There has apparently been a failure of negotiations between the Dulwich Estate and a company named Citygrove Estates over the future of the Herne Hill Velodrome (see page 3). This may in the end be seen to be fortuitous. When negotiations, which descended into wrangling, between the original parties connected with the Velodrome; Southwark Council, the London Velodrome Trust, British Cycling, Burbage Road Residents Association and the Dulwich Estate were going on, there seemed little chance that the 2012 Olympic Games would be held in London.
All has now changed. If we are to give substance to the London Olympic bid team's claim in Singapore, that the Games should inspire Britain's youth involvement in sport, then the Herne Hill Velodrome, should and must, have a role in supporting this vision. The Olympic velodrome on the East London site which will be used in the Games will not be ready for some years, meanwhile, Herne Hill; the venue of the 1948 London Olympic Games is ready and waiting for the intensive training necessary and is the only such facility in London and the south of England, the nearest being in Manchester. It can also become a focal point again, in encouraging young people to take up the sport.
The stadium was underused; there was a failure of Southwark Council and many schools to use the facilities including the running track, the mountain-bike circuit or the expensively improved surface of the cycle track itself. The three year lease now granted to a cycling consortium by the Dulwich Estate gives a valuable breathing space. At the end of this lease, and four years before the Games open, the velodrome is likely be regarded as a national facility until the new London track is ready. The costs of such a facility are unlikely to be able to be borne by the consortium and it would be essential for the Greater London Authority to become directly involved as they have done over the Crystal Palace National Recreation Centre.
Commendable flexibility has been shown on the future for cycling at Herne Hill by the Dulwich Estate, much as their predecessors did when the track was first laid out by a small private consortium in 1892. To assuage the concern of local residents, covenants need to be included which would minimise disturbance, such as an agreed limit on major events, control of public address systems, the banning of motor-cycle paced events and a requirement no to let the stadium out to third parties. On the other hand, residents might have to accept the need for the track and some other areas to be floodlit.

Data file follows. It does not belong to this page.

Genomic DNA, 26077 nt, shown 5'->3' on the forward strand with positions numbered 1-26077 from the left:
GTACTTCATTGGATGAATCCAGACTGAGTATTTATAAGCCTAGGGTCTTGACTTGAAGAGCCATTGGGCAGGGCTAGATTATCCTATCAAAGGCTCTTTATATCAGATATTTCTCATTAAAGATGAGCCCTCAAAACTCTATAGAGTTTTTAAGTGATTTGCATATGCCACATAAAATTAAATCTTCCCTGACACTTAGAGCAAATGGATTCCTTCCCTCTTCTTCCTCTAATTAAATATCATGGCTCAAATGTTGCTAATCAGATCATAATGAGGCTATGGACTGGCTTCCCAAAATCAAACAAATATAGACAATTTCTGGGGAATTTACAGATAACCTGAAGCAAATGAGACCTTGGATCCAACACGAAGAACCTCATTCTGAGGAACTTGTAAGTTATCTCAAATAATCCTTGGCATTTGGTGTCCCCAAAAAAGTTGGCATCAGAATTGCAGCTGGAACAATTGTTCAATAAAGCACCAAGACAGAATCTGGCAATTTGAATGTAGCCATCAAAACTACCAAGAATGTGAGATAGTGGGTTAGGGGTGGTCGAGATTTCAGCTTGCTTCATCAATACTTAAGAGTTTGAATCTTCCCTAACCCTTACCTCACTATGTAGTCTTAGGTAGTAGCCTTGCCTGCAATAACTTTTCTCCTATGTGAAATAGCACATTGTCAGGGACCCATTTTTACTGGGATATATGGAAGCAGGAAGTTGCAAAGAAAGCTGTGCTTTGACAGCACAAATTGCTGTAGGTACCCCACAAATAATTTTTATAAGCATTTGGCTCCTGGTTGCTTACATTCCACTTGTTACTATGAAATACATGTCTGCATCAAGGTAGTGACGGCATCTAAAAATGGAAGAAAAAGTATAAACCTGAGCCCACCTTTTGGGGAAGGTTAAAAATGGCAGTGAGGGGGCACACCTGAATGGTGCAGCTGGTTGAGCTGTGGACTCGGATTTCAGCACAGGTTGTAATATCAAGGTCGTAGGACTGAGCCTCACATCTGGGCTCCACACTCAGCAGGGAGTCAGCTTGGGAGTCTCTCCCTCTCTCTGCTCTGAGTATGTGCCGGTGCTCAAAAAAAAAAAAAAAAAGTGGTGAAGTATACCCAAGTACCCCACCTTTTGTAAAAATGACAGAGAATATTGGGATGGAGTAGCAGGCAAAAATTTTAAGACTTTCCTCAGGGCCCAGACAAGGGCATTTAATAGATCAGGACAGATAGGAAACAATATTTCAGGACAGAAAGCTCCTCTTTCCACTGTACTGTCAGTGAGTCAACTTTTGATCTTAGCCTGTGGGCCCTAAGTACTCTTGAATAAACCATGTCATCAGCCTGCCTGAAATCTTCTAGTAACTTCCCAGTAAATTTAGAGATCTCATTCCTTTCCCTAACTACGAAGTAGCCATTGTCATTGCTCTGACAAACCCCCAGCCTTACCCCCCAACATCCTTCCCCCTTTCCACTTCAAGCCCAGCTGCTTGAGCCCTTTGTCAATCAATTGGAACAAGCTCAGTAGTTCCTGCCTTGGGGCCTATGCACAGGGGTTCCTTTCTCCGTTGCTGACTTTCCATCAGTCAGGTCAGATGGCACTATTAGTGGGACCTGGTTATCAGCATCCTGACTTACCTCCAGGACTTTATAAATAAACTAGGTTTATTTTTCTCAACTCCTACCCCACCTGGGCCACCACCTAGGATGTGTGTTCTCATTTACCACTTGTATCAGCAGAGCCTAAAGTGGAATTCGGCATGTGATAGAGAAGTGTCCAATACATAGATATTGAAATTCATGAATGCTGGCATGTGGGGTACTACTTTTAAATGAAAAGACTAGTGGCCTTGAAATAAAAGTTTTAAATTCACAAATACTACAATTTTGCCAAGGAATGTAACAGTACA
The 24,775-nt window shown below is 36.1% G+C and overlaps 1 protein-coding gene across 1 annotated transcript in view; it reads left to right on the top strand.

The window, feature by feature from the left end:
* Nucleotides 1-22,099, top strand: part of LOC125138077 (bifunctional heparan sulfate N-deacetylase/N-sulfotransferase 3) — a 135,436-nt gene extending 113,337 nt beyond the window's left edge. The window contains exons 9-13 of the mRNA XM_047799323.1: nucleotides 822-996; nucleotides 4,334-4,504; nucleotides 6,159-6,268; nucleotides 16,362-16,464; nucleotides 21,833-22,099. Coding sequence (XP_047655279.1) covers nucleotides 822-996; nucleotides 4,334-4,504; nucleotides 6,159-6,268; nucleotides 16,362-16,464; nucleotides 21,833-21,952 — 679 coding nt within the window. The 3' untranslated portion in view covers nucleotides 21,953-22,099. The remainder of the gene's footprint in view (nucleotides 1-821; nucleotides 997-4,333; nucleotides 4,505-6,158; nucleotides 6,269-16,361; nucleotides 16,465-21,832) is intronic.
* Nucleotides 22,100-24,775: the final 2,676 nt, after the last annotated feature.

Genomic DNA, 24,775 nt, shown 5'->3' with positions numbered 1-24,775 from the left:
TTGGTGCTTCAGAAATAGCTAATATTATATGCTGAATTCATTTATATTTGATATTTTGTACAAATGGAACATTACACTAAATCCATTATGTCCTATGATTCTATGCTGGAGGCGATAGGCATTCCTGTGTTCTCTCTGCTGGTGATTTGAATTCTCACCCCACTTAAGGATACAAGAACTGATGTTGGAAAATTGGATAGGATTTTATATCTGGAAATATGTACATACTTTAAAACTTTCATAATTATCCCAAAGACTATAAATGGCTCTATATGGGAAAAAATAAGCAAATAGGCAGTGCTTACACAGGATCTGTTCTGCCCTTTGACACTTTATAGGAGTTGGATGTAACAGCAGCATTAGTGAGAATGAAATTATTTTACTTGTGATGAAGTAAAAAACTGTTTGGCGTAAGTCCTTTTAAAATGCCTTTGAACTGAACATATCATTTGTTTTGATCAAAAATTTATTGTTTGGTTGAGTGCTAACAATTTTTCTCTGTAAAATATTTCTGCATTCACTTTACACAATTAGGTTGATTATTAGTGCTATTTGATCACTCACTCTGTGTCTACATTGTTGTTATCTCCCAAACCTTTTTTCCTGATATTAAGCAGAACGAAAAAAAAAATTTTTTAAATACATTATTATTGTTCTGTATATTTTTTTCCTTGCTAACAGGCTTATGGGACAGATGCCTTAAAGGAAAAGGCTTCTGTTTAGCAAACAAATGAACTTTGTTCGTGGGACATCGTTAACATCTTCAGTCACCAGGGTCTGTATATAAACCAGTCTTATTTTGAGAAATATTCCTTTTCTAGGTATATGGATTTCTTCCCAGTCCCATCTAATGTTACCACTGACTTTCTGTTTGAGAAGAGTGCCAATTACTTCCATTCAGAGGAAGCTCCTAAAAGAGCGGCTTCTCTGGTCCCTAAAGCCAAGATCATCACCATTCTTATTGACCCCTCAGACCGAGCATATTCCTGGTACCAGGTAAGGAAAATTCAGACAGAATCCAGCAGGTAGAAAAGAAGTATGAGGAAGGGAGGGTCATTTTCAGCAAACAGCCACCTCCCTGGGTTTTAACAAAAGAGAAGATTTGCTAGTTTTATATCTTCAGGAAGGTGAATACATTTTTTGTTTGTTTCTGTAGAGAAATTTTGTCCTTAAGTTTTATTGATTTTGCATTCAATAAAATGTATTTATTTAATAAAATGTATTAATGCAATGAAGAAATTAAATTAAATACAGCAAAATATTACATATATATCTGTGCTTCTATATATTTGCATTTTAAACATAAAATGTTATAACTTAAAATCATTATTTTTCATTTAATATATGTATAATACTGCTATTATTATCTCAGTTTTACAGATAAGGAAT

As the Newsletter was about to go to print we heard the sad news of the death of our Vice-President Reg Collins. Reg was Chairman of the Dulwich Society from 1991-1995 and had been its vice-chairman from 1989. He had also been chairman of transport and planning committees in the 1980's. We extend our sincere sympathy to Sigrid.
On October 8 the Dulwich Society will host an historic event; the unveiling of the Edward Alleyn statue by the Rt. Hon. Tessa Jowell MP, Secretary of State for Culture, Media and Sport and Member of Parliament for Dulwich. It is one of the most ambitious projects the Society has undertaken. The life-size bronze statue of Edward Alleyn, sculpted by Louise Simson and raised on a York stone plinth is the culmination of a three year project by the Dulwich Society to mark what was felt to be a long overdue tribute to the Founder and benefactor of so many institutions, the benefits of which its members continue to enjoy. The occasion of the 400th anniversary of Alleyn's purchase of the Manor of Dulwich, from which financial base he was later able to launch his enduring legacy provides the people of Dulwich today with the opportunity of appropriately commemorating his act.
It is pleasing that the entire Foundation has associated itself with the project and that on October 8 the stewarding will be carried out by senior pupils of Alleyn's School and music will played by those from Dulwich College and James Allen's Girls' School. A Tribute to the memory of Edward Alleyn will be read by Julian Glover, a National Theatre Player and old boy of Alleyn's School. Dulwich Society members are cordially invited to attend the unveiling from 10.30am-12noon.